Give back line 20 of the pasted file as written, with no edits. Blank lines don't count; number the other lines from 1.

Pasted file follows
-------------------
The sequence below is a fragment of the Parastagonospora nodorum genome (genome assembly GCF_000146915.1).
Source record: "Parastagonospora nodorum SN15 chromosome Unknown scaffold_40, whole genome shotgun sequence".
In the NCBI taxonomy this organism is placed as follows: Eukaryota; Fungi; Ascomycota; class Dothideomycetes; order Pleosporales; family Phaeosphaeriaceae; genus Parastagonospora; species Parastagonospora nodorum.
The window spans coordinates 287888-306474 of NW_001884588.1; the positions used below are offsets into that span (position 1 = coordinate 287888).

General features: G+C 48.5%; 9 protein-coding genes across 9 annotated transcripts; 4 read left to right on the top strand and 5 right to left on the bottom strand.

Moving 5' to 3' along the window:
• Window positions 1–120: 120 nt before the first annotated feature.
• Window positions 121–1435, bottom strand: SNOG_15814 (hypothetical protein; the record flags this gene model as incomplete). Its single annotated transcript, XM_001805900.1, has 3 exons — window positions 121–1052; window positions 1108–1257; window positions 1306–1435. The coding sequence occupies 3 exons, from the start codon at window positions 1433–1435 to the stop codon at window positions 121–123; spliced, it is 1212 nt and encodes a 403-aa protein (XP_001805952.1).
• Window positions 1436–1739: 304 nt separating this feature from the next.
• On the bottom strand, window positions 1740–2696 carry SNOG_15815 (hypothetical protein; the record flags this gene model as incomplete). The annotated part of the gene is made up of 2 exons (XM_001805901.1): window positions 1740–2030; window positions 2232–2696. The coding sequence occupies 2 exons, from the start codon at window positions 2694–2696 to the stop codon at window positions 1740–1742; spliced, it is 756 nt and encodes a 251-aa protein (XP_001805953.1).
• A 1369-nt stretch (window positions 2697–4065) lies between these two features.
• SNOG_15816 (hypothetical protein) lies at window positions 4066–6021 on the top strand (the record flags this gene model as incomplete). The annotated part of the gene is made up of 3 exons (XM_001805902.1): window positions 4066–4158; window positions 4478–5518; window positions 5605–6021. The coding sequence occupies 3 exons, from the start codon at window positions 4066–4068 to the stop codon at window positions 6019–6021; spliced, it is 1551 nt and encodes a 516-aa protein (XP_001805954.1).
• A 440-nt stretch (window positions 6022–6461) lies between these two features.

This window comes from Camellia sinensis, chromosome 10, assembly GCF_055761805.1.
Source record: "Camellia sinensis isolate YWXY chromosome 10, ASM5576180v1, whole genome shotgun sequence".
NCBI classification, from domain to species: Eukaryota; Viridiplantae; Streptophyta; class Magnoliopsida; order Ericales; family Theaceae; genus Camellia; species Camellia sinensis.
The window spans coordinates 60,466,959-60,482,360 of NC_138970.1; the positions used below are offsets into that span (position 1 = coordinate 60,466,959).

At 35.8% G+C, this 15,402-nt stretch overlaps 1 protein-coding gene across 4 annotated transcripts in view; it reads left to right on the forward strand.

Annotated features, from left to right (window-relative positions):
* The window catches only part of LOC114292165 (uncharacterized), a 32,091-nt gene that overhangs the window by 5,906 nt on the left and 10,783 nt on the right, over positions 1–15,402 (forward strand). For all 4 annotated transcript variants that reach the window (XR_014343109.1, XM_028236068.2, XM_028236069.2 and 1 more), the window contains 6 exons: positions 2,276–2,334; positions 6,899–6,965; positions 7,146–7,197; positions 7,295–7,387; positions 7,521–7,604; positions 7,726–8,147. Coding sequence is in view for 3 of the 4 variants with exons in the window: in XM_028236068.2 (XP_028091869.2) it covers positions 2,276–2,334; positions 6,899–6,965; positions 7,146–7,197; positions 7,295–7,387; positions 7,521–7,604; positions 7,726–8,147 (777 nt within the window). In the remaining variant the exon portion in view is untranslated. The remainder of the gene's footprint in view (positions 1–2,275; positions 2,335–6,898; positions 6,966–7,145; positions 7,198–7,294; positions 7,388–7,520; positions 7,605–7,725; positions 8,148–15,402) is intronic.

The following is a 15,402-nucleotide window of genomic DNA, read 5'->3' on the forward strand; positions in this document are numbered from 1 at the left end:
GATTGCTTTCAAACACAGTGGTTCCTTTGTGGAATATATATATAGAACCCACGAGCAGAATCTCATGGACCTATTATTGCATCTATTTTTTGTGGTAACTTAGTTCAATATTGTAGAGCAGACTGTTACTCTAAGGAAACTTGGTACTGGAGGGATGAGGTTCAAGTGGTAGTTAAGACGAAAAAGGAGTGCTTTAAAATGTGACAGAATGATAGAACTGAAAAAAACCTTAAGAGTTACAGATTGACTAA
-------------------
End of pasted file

* The window catches only part of LOC114292165 (uncharacterized), a 32,091-nt gene that overhangs the window by 5,906 nt on the left and 10,783 nt on the right, over positions 1–15,402 (forward strand). For all 4 annotated transcript variants that reach the window (XR_014343109.1, XM_028236068.2, XM_028236069.2 and 1 more), the window contains 6 exons: positions 2,276–2,334; positions 6,899–6,965; positions 7,146–7,197; positions 7,295–7,387; positions 7,521–7,604; positions 7,726–8,147. Coding sequence is in view for 3 of the 4 variants with exons in the window: in XM_028236068.2 (XP_028091869.2) it covers positions 2,276–2,334; positions 6,899–6,965; positions 7,146–7,197; positions 7,295–7,387; positions 7,521–7,604; positions 7,726–8,147 (777 nt within the window). In the remaining variant the exon portion in view is untranslated. The remainder of the gene's footprint in view (positions 1–2,275; positions 2,335–6,898; positions 6,966–7,145; positions 7,198–7,294; positions 7,388–7,520; positions 7,605–7,725; positions 8,148–15,402) is intronic.